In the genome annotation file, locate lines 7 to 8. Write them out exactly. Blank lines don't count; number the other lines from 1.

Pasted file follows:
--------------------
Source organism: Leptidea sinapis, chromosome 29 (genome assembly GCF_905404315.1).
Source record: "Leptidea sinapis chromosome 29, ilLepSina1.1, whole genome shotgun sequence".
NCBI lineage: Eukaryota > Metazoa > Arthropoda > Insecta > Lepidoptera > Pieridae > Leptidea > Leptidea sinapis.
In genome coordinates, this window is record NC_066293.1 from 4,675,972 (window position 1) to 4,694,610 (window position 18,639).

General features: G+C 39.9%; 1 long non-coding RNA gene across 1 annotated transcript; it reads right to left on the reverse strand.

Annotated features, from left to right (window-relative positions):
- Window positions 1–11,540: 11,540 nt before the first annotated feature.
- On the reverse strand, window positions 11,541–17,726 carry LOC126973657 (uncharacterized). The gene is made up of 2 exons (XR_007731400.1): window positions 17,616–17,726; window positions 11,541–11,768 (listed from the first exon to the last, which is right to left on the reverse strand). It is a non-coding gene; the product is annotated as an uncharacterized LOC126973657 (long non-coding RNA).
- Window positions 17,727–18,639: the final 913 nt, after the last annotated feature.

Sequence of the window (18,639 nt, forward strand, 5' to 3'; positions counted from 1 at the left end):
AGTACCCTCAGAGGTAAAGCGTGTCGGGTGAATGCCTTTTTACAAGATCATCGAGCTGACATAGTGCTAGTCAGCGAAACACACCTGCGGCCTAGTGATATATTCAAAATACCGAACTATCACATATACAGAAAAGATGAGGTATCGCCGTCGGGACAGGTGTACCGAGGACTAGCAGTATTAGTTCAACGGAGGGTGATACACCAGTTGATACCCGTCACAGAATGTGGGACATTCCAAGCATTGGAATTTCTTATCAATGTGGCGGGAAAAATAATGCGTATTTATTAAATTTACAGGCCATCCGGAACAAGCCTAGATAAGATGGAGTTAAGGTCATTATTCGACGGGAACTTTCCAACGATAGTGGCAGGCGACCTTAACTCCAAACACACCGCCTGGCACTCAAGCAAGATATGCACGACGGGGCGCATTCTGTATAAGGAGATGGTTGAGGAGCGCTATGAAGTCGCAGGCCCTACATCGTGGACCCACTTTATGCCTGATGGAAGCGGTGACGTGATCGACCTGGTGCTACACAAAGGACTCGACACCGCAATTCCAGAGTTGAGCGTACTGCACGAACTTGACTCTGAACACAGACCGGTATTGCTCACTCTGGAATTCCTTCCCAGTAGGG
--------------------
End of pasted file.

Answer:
- Window positions 1–11,540: 11,540 nt before the first annotated feature.
- On the reverse strand, window positions 11,541–17,726 carry LOC126973657 (uncharacterized). The gene is made up of 2 exons (XR_007731400.1): window positions 17,616–17,726; window positions 11,541–11,768 (listed from the first exon to the last, which is right to left on the reverse strand). It is a non-coding gene; the product is annotated as an uncharacterized LOC126973657 (long non-coding RNA).